The following text is copyright 1998 by Network World, permission is hearby given for reproduction, as long as attribution is given and this notice is included.

The elusive goal of counting

By Scott Bradner

Once upon a time when the 'Net was young people thought they knew how big it was, at least in the dimension of traffic. Merit, the organization that managed the NSFnet for the National Science Foundation, used to publish monthly traffic reports. These reports listed the amount of traffic that entered and exited the NSFnet backbone at the exchange points with the regional networks.

The Internet of those days primarily consisted of a set of regional data networks, sort of geographically constrained Internet service providers (ISPs), serving customers and using the NSFnet to exchange traffic among themselves. This simple Internet architecture meant that these reports gave a reasonable idea about what was going on. Even then it was hard to use these reports to tell what the pattern of traffic exchange was since the reports only listed traffic in and out of the edges of the NSFnet and not what paths this traffic was taking through the backbone.

Those days of a simple Internet are long gone. There is no longer one backbone, there are a dozen or more depending on one's definition of a backbone. The ISPs no longer are restricted to a specific territory. There are many ISP to ISP connections and these connections for a semi-random mesh rather than a clean hierarchy. And the ISPs consider their traffic statistics to be proprietary information.

So we have no real traffic data and even if we did it would be very hard to understand the effect of the patterns of traffic. For example if I were going to send data between two sites on different ISPs in Boston that data might be able to never leave Boston if the two ISPs were interconnected locally or it might have to go through Washington DC if the ISPs only interconnected at the MAE East exchange.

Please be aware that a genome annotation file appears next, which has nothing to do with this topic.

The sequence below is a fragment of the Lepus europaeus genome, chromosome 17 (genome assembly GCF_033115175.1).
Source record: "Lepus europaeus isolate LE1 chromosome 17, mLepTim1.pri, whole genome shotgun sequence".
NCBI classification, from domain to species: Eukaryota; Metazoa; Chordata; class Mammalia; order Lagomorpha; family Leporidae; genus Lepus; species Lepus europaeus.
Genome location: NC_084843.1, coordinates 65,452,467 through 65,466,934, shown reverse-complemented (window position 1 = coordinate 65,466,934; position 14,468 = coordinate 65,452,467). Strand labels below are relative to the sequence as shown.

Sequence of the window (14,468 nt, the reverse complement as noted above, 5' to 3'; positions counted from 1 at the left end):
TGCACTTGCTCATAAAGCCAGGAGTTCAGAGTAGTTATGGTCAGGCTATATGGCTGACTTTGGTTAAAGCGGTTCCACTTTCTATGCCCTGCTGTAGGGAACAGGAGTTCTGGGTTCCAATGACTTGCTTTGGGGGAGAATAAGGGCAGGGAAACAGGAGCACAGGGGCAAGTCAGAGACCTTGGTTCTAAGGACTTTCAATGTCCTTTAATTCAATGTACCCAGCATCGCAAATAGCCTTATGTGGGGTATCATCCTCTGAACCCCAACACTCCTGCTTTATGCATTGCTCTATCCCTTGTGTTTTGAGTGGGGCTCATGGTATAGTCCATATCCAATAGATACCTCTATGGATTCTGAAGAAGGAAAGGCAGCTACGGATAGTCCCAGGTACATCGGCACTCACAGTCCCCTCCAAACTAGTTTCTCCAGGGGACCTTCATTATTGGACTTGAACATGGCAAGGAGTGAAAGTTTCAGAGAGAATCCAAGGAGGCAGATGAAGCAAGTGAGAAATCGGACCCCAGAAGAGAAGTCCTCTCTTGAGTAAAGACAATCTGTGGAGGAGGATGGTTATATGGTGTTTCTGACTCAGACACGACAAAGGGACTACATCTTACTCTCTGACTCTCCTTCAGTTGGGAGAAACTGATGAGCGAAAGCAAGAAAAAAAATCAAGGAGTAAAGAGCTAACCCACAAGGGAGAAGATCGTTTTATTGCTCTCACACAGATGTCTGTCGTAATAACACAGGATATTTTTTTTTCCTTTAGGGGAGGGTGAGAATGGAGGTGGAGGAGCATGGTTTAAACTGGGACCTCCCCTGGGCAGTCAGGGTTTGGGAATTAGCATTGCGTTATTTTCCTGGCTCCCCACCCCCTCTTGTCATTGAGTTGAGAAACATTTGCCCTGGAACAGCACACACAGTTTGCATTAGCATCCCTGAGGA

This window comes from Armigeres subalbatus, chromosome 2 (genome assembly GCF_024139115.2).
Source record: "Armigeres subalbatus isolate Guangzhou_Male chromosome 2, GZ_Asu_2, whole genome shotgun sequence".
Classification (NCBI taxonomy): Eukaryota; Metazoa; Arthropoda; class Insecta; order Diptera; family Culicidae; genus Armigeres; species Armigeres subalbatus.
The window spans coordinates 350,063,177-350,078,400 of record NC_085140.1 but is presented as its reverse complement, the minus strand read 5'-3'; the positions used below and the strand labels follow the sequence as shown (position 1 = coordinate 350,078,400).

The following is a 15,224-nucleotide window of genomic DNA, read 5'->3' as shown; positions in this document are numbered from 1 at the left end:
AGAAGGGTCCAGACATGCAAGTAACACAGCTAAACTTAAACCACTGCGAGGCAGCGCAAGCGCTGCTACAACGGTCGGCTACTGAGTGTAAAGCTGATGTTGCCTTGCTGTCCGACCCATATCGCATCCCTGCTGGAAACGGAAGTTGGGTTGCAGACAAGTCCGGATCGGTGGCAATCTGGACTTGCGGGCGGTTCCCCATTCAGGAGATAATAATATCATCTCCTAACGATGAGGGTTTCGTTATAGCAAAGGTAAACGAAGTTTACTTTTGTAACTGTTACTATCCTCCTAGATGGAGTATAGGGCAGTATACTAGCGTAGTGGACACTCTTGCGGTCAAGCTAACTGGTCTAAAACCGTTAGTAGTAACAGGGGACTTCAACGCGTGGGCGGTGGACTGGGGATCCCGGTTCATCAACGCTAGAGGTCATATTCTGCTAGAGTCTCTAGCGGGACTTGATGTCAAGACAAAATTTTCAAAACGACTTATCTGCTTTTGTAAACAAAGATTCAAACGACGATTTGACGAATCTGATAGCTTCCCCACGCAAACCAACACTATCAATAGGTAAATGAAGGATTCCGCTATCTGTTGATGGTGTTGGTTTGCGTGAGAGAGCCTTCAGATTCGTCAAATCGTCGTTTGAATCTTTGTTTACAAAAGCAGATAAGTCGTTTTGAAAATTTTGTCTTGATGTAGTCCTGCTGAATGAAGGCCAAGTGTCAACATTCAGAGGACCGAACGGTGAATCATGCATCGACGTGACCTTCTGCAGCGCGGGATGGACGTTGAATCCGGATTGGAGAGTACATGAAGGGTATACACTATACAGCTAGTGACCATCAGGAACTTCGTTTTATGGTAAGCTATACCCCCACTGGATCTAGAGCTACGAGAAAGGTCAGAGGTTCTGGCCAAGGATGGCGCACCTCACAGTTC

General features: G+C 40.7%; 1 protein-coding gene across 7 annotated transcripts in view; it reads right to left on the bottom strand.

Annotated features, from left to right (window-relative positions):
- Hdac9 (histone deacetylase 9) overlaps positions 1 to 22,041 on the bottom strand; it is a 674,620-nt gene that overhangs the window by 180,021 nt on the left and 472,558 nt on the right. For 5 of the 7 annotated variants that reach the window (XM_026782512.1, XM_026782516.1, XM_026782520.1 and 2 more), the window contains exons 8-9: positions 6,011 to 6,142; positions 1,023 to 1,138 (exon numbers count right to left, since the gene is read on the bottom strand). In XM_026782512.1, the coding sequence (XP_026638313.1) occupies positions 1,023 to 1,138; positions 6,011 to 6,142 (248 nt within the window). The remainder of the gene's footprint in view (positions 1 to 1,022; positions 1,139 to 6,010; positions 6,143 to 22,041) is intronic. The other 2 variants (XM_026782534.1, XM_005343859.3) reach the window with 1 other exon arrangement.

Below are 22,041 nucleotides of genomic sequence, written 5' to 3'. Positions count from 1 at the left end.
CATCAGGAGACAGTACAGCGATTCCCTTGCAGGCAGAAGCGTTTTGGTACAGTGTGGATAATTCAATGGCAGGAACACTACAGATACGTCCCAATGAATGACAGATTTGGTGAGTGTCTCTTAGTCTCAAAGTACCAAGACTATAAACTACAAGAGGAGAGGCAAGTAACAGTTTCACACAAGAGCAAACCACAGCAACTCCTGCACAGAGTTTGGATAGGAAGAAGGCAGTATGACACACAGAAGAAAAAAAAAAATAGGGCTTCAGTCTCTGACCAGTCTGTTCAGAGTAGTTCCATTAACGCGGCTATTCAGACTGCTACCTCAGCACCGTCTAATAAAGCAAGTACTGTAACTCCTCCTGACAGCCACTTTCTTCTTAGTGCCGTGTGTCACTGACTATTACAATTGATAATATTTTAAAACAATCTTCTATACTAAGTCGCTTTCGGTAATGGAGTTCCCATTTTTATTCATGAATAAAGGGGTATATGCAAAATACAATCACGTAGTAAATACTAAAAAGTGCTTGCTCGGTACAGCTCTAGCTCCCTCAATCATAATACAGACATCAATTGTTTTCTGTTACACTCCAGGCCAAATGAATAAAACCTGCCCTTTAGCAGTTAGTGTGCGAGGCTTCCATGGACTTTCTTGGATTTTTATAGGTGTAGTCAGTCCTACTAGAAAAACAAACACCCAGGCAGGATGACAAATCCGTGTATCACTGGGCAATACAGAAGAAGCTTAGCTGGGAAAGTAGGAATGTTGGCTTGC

That means that it is impossible to answer a question that gets asked all the time -- what are the relative traffic loads of the Internet and the telephone network? Because of FCC reporting rules there is reasonabally good data about what is going on in the phone networks but nothing but speculation about the Internet side.

There is a current reason to worry about this lack of an ability to understand just what is going on in the Internet. One of the issues in the WordCom / MCI merger proposal is the fear that the resulting company would dominate the Internet business. In the past MCI has made extravagant claims about the percentage of Internet traffic that flowed through its network. These were claims that no one could refute because there was no public data that could be used to analyze the claims. The charges of potential dominance and the defenses of limited dominance are currently only bluster because there is no public data to back them up.

It just might be time to figure out a way to get some real information about what is going on in this infrastructure that is every day becoming more vital to the economic health of the world.

disclaimer: Harvard's claims are real, not extravagant, in any case I developed the above desire for data on my own.